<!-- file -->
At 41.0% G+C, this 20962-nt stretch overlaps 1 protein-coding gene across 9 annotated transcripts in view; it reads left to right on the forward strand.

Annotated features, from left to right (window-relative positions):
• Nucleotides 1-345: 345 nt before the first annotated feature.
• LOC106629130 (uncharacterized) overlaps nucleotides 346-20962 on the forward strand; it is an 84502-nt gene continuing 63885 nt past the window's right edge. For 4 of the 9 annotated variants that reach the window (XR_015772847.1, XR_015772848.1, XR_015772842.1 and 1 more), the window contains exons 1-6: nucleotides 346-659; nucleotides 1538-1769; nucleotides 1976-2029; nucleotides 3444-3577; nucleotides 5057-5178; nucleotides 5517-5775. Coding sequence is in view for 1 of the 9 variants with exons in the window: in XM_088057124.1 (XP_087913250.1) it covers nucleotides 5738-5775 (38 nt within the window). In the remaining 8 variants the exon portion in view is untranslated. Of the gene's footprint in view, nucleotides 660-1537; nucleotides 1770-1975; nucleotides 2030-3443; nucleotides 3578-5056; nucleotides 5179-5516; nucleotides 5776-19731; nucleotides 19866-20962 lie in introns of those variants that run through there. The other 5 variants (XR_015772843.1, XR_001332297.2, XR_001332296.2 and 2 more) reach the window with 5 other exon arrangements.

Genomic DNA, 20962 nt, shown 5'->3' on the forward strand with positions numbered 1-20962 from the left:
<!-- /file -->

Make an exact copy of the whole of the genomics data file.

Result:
At 41.0% G+C, this 20962-nt stretch overlaps 1 protein-coding gene across 9 annotated transcripts in view; it reads left to right on the forward strand.

Annotated features, from left to right (window-relative positions):
• Nucleotides 1-345: 345 nt before the first annotated feature.
• LOC106629130 (uncharacterized) overlaps nucleotides 346-20962 on the forward strand; it is an 84502-nt gene continuing 63885 nt past the window's right edge. For 4 of the 9 annotated variants that reach the window (XR_015772847.1, XR_015772848.1, XR_015772842.1 and 1 more), the window contains exons 1-6: nucleotides 346-659; nucleotides 1538-1769; nucleotides 1976-2029; nucleotides 3444-3577; nucleotides 5057-5178; nucleotides 5517-5775. Coding sequence is in view for 1 of the 9 variants with exons in the window: in XM_088057124.1 (XP_087913250.1) it covers nucleotides 5738-5775 (38 nt within the window). In the remaining 8 variants the exon portion in view is untranslated. Of the gene's footprint in view, nucleotides 660-1537; nucleotides 1770-1975; nucleotides 2030-3443; nucleotides 3578-5056; nucleotides 5179-5516; nucleotides 5776-19731; nucleotides 19866-20962 lie in introns of those variants that run through there. The other 5 variants (XR_015772843.1, XR_001332297.2, XR_001332296.2 and 2 more) reach the window with 5 other exon arrangements.

Genomic DNA, 20962 nt, shown 5'->3' on the forward strand with positions numbered 1-20962 from the left: